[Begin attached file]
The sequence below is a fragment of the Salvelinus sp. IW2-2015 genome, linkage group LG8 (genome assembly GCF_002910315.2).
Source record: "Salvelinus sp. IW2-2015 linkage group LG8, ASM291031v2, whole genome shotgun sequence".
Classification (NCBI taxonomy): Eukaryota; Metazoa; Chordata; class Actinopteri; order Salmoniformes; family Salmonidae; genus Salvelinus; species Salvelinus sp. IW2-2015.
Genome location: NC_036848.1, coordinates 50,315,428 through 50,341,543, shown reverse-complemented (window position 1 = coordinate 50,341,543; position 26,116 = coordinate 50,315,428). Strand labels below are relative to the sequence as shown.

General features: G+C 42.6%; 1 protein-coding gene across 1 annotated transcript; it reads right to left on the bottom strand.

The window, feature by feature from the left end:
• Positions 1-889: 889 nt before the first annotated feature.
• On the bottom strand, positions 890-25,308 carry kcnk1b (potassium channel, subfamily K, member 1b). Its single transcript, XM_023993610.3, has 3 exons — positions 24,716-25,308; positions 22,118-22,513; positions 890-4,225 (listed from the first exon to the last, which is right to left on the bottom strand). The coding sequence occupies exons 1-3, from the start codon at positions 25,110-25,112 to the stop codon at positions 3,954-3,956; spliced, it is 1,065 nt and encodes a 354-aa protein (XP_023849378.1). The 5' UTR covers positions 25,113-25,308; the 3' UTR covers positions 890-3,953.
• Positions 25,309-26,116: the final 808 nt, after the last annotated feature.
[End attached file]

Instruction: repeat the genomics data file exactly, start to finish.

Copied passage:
The sequence below is a fragment of the Salvelinus sp. IW2-2015 genome, linkage group LG8 (genome assembly GCF_002910315.2).
Source record: "Salvelinus sp. IW2-2015 linkage group LG8, ASM291031v2, whole genome shotgun sequence".
Classification (NCBI taxonomy): Eukaryota; Metazoa; Chordata; class Actinopteri; order Salmoniformes; family Salmonidae; genus Salvelinus; species Salvelinus sp. IW2-2015.
Genome location: NC_036848.1, coordinates 50,315,428 through 50,341,543, shown reverse-complemented (window position 1 = coordinate 50,341,543; position 26,116 = coordinate 50,315,428). Strand labels below are relative to the sequence as shown.

General features: G+C 42.6%; 1 protein-coding gene across 1 annotated transcript; it reads right to left on the bottom strand.

The window, feature by feature from the left end:
• Positions 1-889: 889 nt before the first annotated feature.
• On the bottom strand, positions 890-25,308 carry kcnk1b (potassium channel, subfamily K, member 1b). Its single transcript, XM_023993610.3, has 3 exons — positions 24,716-25,308; positions 22,118-22,513; positions 890-4,225 (listed from the first exon to the last, which is right to left on the bottom strand). The coding sequence occupies exons 1-3, from the start codon at positions 25,110-25,112 to the stop codon at positions 3,954-3,956; spliced, it is 1,065 nt and encodes a 354-aa protein (XP_023849378.1). The 5' UTR covers positions 25,113-25,308; the 3' UTR covers positions 890-3,953.
• Positions 25,309-26,116: the final 808 nt, after the last annotated feature.